Yeah! I've been meaning to draw up a quick little mini-comic detailing my process, just because it is pretty easy and cheap, but also messy and lo-fi. You should know from the get-go that you probably won't be super-happy with your initial results... your linework will get fuzzy and you'll probably lose some detail and there will be ink smudges all over. But eventually you'll figure out what kind of art works best, your squeegee technique will get better, etc. It's worth the effort I think!

: this is the wooden (or in hi-tech cases, lightweight metal) frame. My dad used to build these for me out of scrap wood, sometimes I've even used cheap picture frames. As long as it's flat (i.e. it lays flat on the table), and you can stretch silk on it, you can use it. Now, I build my own frames out of 1"x1"s from Home Depot. This is definitely the cheapest way to do it if you have access to a workshop, or at least a tablesaw. This is also nice cuz you can build frames to any size or shape you want. Here's what it looks like (FIG. A).

I buy the 'silk' (it's not really silk, it's a synthetic polyfiliament mesh) by the yard. You can get it at nicer art stores or online (I use; they have a pretty nice supply of all kinds of screenprinting supplies at reasonable prices). I cut a piece a little larger than my screen size. Then I fasten the silk to the frame. I do this buy cutting a 1/4" groove into the 1x1's (again with the table saw), then use some thin rope to pinch and tighten up the silk (FIG. B & C)

You can also just use staples to hold the silk to the frame, sort of like upholstery. Just make sure the silk is tight and even tightened across the frame. The downside of this is that it's harder to remove the silk from the frame later, if you need to. OKAY, having said all that, I would probably recommend just buying a PRE-FAB frame+silk combo to start out. You can basically just go into the art store and buy a readymade screen, in one of a few popular sizes. This is pretty much the way to go for a starter, especially if you don't have access to a workshop. Depending on the size (the bigger the prefab screen, the more expensive), it will cost between $15 and $25 bucks. Keep in mind that you can re-use this screen forever, but will probably only be able to use the silk maybe 3 or 4 times tops. In order to be able to re-use the screen, you'll need a bottle of chemicals called "Stencil Remover", which will clean out the silk later. A bottle of this stuff probably cost $10.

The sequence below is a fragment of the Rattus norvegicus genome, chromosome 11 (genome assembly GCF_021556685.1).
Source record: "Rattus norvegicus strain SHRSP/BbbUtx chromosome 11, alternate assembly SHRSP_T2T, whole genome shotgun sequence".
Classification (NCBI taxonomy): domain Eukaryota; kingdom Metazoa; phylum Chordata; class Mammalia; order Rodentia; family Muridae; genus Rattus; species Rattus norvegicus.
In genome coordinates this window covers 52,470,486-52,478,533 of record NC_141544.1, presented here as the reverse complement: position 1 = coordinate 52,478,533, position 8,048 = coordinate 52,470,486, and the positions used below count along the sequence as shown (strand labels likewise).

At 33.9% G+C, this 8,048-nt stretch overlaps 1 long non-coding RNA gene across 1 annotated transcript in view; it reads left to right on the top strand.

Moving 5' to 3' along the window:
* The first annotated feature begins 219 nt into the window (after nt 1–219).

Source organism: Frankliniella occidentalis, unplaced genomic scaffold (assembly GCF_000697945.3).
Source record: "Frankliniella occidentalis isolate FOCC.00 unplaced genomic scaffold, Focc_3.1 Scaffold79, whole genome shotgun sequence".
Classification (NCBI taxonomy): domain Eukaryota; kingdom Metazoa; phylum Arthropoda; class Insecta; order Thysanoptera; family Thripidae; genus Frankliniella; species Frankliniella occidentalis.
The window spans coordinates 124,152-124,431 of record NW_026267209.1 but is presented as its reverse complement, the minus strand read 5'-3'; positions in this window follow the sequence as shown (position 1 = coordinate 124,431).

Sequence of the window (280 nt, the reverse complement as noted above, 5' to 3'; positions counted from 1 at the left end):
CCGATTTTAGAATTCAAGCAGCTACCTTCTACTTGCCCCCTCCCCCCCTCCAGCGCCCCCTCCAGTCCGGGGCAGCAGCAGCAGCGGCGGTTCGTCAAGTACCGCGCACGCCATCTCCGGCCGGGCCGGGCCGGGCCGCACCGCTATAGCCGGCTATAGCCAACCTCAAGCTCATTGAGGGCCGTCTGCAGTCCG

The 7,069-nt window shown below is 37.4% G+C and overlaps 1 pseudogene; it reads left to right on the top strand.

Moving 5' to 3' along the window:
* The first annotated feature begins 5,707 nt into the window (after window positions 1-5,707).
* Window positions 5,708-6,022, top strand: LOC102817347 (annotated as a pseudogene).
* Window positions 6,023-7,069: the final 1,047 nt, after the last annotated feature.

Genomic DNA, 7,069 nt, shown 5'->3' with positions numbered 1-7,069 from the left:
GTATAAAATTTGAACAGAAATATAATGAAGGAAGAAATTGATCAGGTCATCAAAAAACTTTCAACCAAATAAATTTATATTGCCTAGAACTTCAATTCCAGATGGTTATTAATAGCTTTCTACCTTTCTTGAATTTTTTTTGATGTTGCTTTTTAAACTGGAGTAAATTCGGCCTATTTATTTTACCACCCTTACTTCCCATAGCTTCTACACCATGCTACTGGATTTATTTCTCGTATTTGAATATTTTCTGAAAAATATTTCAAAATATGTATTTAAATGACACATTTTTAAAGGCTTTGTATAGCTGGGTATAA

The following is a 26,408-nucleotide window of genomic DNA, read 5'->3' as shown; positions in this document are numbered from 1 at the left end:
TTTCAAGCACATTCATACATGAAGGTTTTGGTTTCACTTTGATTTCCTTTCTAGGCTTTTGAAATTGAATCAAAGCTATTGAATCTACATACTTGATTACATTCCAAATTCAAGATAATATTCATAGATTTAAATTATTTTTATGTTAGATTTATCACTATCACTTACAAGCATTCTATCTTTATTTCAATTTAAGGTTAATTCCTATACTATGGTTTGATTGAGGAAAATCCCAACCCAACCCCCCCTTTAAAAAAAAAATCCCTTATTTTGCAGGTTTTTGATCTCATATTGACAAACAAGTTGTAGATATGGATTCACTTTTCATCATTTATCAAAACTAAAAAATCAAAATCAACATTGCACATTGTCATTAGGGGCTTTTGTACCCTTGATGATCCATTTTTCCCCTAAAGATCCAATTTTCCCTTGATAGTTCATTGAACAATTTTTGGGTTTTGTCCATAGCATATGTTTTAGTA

Total cost for step 1: $30




2) COATING/DRYING THE SCREEN: Before doing anything, you need to give your screen a quick rinsing/cleaning with just some household dishsoap or liquid soap (FIG. D)

Okay, let that dry, and now you're ready to "goop" the screen with emulsion. Emulsion is the green stuff that you will cover the screen in, and then let dry overnight. Emulsion is a photo-sensitive goo made up of two components: emulsion and sensitizer. When you buy it from the art store (or online) it comes in two bottles, that you mix together right when you're ready to coat the screen. When you add the sensitizer, it becomes light-sensitive, so you'll want to work quickly and in low light. I use the Speedball brand "Diazo" kit, which is inexpensive, easy to use, and lasts for a while. A combo kit of this stuff (including both components) costs about $18. (FIG. E)

Pour a bead of combined goop along one edge of the screen. You'll want to use a stiff piece of cardboard, illustration board, or a squeegee to push the goop across the screen. Keep doing it, flipping the screen back and forth, coating both sides, until the whole screen is covered in a thin, even coating of green goo (FIG. F)

Don't admire your handiwork for too long, cuz you need to get that sucker in your darkroom/drying chamber. You need to let this coated screen completely dry in a completely dark place. If your screen is small enough, you can use a drawer, or underneath a cardboard box. My screens are usually kind of big though, so I use the only room I can completely seal off from light, my bathroom (FIG. G)

As you can see in the pic, this also allows me to put a fan in there to speed up the drying process (it'll take 3 hours rather than overnight). It needs to be totally dark in there, so I cover the small shower window with a towel and stuff a towel in the crack under the door.

Total cost for step 2: $18




3) PREPARING YOUR ART While the screen is drying, this would be a good time to finalize your artwork. I'd keep the artwork sort of chunky, graphic and simple (no fine, feathered lines or crosshatching). If there's text in there, I wouldn't go below 14 pt. (FIG. H)

Okay, once you've got your art all ready, you need to transfer it to clear acetate. I do this by scanning my art (I do my color sep's in Adobe Illustrator anyway, so my art is already in digital form) and just feeding a sheet (or sheets) of acetate through my laserjet printer. Alternately, you could just go to Kinko's and have them copy your art to acetate. Even if you're gonna end up printing silver or orange ink or whatever, just have your art 'positive' printed in BLACK. If your doing mutiple colors, you'll need to have separate sheets of acetate (and eventually separate screens entirely), each of them with a different black positive (FIG. I).

Total cost for step 3: $2 ?